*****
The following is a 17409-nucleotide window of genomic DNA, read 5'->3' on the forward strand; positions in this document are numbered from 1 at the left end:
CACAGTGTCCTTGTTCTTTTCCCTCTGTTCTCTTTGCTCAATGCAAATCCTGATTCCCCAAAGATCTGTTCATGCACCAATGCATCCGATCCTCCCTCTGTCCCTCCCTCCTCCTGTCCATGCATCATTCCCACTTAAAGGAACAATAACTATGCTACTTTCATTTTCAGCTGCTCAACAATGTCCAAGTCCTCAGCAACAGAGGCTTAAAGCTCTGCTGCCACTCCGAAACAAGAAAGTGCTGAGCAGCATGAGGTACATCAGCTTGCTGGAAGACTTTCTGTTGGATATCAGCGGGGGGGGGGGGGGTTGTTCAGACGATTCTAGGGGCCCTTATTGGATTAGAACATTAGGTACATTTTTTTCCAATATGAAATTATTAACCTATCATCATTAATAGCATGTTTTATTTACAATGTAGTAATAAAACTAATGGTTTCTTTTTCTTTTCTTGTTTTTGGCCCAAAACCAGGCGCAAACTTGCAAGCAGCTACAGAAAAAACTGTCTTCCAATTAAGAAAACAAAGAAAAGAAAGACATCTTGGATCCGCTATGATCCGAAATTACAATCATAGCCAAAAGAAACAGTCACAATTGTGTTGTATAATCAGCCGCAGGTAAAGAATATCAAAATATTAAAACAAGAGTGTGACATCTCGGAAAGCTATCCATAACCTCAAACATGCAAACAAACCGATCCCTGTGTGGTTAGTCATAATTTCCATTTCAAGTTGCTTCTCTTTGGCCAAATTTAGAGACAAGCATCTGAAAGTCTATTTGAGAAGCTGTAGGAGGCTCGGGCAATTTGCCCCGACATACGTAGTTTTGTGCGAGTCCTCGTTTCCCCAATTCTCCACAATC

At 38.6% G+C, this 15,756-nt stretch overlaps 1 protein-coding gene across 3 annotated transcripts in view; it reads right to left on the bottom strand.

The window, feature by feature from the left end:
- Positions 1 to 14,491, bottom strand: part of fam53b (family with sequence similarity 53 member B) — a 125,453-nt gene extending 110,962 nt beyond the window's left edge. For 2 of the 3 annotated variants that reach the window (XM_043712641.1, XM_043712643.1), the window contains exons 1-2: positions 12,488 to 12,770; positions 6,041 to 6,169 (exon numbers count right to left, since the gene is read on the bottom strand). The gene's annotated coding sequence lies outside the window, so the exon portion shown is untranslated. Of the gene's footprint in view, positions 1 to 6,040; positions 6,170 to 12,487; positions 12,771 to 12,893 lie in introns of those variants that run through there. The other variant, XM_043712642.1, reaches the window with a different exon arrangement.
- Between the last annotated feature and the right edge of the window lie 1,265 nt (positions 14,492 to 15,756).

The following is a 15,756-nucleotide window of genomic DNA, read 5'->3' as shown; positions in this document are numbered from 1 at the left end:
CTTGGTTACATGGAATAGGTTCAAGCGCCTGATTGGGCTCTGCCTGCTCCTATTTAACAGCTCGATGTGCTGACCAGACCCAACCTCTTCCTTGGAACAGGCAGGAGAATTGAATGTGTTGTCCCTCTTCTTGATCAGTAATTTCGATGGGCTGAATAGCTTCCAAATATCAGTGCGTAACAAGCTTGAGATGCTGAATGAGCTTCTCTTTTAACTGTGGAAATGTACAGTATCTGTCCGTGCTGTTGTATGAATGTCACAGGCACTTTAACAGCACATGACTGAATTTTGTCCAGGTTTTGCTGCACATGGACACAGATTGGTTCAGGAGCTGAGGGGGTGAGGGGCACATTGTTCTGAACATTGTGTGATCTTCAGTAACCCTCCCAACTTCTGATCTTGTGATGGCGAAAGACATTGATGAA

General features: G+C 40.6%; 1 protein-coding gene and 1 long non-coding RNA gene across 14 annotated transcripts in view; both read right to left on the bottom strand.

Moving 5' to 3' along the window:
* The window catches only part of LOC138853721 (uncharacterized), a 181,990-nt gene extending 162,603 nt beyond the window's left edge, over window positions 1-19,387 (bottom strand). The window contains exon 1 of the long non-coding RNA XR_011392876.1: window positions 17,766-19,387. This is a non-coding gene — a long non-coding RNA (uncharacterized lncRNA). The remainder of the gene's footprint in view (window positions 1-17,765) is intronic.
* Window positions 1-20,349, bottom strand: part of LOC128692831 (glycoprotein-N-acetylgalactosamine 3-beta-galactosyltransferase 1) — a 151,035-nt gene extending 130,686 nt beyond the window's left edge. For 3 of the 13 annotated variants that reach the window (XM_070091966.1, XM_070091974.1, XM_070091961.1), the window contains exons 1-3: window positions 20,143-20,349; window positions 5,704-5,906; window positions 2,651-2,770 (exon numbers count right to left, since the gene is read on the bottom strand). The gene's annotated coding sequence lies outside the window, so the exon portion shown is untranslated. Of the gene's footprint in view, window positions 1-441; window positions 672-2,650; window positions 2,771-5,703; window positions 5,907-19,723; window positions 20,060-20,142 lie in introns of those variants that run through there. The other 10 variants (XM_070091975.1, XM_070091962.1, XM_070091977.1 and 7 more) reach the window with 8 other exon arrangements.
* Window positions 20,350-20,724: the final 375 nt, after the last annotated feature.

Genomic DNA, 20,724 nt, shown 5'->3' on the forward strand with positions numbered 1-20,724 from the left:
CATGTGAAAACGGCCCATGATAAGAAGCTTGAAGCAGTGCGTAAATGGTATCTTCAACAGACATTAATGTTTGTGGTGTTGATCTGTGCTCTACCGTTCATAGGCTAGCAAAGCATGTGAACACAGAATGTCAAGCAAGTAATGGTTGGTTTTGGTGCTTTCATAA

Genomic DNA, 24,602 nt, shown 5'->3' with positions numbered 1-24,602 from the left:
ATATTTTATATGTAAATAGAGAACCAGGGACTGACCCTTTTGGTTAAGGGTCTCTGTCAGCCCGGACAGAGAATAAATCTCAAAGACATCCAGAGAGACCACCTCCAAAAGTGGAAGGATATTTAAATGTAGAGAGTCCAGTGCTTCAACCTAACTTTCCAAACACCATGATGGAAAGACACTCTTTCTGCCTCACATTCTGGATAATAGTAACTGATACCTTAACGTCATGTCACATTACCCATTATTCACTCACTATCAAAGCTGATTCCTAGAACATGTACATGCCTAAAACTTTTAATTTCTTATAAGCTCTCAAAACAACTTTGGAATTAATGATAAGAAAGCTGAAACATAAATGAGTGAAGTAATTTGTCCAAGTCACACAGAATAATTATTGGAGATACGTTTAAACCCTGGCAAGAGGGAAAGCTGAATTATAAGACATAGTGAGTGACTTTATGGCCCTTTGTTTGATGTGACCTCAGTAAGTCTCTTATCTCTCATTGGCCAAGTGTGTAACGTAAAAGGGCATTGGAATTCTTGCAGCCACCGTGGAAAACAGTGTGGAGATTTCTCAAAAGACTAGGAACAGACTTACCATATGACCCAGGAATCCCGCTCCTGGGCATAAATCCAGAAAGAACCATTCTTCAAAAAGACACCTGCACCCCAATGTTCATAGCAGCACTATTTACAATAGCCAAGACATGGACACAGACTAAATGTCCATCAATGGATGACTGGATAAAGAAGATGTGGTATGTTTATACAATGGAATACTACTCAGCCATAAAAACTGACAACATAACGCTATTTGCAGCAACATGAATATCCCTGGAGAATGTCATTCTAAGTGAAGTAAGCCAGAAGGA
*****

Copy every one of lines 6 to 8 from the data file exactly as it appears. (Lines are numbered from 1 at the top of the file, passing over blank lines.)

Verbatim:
- Between the last annotated feature and the right edge of the window lie 1,265 nt (positions 14,492 to 15,756).

The following is a 15,756-nucleotide window of genomic DNA, read 5'->3' as shown; positions in this document are numbered from 1 at the left end:
CTTGGTTACATGGAATAGGTTCAAGCGCCTGATTGGGCTCTGCCTGCTCCTATTTAACAGCTCGATGTGCTGACCAGACCCAACCTCTTCCTTGGAACAGGCAGGAGAATTGAATGTGTTGTCCCTCTTCTTGATCAGTAATTTCGATGGGCTGAATAGCTTCCAAATATCAGTGCGTAACAAGCTTGAGATGCTGAATGAGCTTCTCTTTTAACTGTGGAAATGTACAGTATCTGTCCGTGCTGTTGTATGAATGTCACAGGCACTTTAACAGCACATGACTGAATTTTGTCCAGGTTTTGCTGCACATGGACACAGATTGGTTCAGGAGCTGAGGGGGTGAGGGGCACATTGTTCTGAACATTGTGTGATCTTCAGTAACCCTCCCAACTTCTGATCTTGTGATGGCGAAAGACATTGATGAA